In "Bolero," Bo Derek plays an American heiress in the 1920s, graduating from an unspecified English college and feeling herself "quite possibly the most overeducated woman in the country."
If you can believe that, you will have no difficulty with the premise of little Bo's latest peep show: those endless hours devoted to book learning have left her no time to explore the wonders of sex. She is a virgin with a case of "good girl claustrophobia." All she knows is what she's gleaned from Rudolph Valentino's movies.
Harnessing her formidable intelligence to the task, she heads for North Africa, then Spain, in search of the swain who will whisk her off to bed. She has, it must be admitted, rotten luck. So will anyone who stumbles into this soft-core fantasy, now playing at area theaters. It is so squishy in the head you may think it was written and directed by a jellyfish, not by Bo's very own adoring husband, John Derek.
Of course, going to a Bo Derek film with the expectation of encountering the rudiments of story and dialogue is a folly akin to consulting the Playboy centerfold for home decorating tips. Like "Tarzan," the Dereks' previous collaboration, "Bolero" exists merely to display Bo in various picture post card locales; sporty, if anachronistic, fashions; and occasional states of undress.
Only one question may be legitimately asked of it: how much of Bo in the buff do you see? An aggregate, I'd guess, of about five minutes in a film that runs 20 times as long.
Compared with the $5 admission price, your average skin magazine is a steal and twice as revealing. Furthermore, by jiggling the magazine pictures, you will be able to foster an impression of liveliness equal to "Bolero's" best moments.
With her perfect teeth all in a row, her sun-streaked hair, her rosy cheeks that always seem to be reflecting firelight, and her astonishingly lithe body, Derek is a fine specimen of beauty as Southern California perceives it. But she appears to consider the depiction of a thought or an emotion as a flaw on so much perfection and therefore to be avoided like oily foods. To watch her writhe in passion is akin to watching a tuna flopping in the bottom of a fisherman's skiff. Surely something is going on in its dim little mind, but what?
Derek's only moments of naturalness occur when she is in the company of animals. Human beings numb her. Her true spontaneity is reserved for the four-legged set. In "Bolero" there is a fair amount of footage showing her feeding dogs, cuddling camels, and nuzzling horses. It lends a certain home-movie aura to the proceedings and prompts the reflection that once she gets beyond this sex goddess silliness, she will be very happy as a veterinarian's assistant.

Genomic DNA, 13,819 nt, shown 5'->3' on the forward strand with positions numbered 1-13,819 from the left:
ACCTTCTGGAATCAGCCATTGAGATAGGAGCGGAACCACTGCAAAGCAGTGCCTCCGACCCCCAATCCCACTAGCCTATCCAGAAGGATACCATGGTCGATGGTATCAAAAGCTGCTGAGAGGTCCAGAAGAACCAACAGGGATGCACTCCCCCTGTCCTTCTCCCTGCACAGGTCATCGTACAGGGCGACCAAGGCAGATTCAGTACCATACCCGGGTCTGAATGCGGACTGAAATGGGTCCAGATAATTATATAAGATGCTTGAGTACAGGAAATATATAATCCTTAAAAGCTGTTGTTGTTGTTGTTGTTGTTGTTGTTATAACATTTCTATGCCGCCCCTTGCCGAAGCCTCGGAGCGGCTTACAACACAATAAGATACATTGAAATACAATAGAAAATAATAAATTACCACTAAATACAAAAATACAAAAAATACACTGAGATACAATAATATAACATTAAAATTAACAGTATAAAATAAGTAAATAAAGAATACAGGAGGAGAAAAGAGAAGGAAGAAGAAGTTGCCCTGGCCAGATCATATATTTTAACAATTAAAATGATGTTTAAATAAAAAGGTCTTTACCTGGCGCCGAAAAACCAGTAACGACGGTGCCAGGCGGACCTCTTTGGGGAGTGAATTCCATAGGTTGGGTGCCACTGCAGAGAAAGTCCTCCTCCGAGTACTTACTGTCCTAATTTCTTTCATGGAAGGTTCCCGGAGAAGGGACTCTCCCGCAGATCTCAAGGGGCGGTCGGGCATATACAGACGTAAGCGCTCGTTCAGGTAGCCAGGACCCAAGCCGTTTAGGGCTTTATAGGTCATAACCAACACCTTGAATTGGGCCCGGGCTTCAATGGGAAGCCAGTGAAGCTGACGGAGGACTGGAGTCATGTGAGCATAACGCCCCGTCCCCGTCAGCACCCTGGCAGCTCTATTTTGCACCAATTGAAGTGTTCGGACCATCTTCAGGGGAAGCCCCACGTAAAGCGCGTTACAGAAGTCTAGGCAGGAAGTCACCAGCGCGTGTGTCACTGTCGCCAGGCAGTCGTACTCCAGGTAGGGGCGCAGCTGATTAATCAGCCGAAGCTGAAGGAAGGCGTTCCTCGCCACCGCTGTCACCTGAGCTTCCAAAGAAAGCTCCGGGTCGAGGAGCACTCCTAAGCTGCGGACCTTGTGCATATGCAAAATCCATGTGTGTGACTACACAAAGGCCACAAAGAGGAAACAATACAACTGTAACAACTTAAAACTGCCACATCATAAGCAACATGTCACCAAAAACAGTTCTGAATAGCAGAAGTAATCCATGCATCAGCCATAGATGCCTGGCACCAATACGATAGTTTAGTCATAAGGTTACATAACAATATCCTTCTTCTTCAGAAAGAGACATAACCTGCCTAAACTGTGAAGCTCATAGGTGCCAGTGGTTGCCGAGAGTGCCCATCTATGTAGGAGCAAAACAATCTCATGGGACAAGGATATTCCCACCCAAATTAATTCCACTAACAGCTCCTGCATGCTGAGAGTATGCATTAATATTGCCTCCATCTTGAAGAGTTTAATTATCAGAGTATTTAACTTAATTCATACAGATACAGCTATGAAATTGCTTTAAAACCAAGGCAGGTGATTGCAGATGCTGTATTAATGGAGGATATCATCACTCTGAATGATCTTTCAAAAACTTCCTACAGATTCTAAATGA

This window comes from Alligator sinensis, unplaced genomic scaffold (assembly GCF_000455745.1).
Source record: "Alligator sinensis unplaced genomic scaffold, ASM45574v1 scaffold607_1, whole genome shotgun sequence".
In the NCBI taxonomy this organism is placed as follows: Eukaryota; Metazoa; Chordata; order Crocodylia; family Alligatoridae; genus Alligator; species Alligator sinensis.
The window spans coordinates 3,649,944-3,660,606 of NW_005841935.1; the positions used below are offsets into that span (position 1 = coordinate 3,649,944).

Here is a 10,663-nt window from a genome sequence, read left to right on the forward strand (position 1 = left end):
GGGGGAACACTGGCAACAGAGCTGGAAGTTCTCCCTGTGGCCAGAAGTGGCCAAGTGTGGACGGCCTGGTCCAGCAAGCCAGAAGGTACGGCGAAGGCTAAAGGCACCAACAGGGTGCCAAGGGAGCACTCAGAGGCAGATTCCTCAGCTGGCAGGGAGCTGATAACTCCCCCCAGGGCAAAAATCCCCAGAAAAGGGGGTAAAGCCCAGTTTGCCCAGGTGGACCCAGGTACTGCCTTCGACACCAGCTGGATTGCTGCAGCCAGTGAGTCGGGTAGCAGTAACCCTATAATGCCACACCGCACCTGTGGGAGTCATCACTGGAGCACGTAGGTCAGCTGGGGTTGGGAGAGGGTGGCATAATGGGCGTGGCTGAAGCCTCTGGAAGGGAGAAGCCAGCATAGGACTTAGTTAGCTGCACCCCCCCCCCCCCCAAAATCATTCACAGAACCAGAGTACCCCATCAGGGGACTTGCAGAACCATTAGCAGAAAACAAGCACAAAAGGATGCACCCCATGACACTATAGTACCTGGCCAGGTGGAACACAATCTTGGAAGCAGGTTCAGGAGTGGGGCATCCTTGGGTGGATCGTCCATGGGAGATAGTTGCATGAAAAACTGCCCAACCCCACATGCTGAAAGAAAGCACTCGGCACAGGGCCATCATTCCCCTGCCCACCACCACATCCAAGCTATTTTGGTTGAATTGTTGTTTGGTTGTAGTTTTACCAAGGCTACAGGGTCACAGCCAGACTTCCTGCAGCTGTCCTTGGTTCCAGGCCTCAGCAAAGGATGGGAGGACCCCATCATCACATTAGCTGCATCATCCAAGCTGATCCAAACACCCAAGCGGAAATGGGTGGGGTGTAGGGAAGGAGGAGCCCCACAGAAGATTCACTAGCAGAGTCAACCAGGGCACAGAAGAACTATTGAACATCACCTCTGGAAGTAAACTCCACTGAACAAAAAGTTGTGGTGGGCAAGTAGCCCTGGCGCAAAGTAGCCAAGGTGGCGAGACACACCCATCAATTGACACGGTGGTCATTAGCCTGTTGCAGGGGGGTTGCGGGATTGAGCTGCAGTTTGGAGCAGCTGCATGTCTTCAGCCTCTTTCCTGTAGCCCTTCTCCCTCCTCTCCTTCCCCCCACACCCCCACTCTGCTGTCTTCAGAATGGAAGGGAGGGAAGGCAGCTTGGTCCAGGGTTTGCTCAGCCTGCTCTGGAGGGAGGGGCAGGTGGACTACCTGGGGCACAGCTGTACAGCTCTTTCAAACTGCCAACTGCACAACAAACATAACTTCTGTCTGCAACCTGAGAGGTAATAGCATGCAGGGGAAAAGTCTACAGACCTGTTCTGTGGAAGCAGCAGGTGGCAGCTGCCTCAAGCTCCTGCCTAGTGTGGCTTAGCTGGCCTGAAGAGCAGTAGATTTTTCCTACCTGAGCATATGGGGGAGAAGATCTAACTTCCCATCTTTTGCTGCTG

Her misadventures begin when she encounters a handsome sheik (Greg Bensen) in what appears to be a nightclub, casbah and zoo all rolled into one.
"I have come all this way to give you something you may not want -- my virginity," she announces. He pours milk and honey over her bare body and then proceeds to lick it off, but falls asleep before the job is half done. Whether this is from an aversion to milk and honey, the effects of "the magic smoke" or plain boredom is one of the myriad mysteries the viewer is forced to live with.
Undaunted, Bo sallies forth to Spain, where she falls for a matador (Andrea Occhipinti) and lures him away from his spitfire mistress. But just when it seems they are going to hit it off, he is gored in the groin by a bull. As he lies on his bed of pain, Bo -- disconsolate but unbowed -- stares him right in the wound and declares, "That thing is going to work. I guarantee it."
Her method for rallying his spirit is to ride around the bullring, Lady Godiva fashion. It fails.
"You're a hard man to seduce," she snaps.
Then she hatches an idea worthy of all her years of scholarship. She will become a bullfighter herself, so piquing his male vanity with her address that he cannot fail to rise to the occasion. This time her unorthodox ploy pays off, leading to the climactic scene of lovemaking, which appears to have been filmed on a large bed of dry ice. With so many wisps of white smoke drifting over their joined bodies, who needs censors?
Monumentally stupid as the plot may be, at least its faint outline can be perceived. The subplots defy understanding. Nonetheless, along for the ride are: George Kennedy, playing Bo's faithful chauffeur; plumpish Ana Obregon, playing Bo's faithful schoolmate and traveling companion; and teen-age Olivia D'Abo, playing a faithful gypsy girl, who joins the group midway through the film, apparently so she can lather up in a tub. One can only hope their working days were short and their salaries fat.
Bad as "Bolero" is, it is unfortunately not bad enough. Seekers of inadvertent high-camp hilarity will be as let down as those who are suckered in by the promise of Bo's golden flesh. "My dreams take me to infinity," rhapsodizes our heroine at one point. Maybe. But her movie will take you only for your money.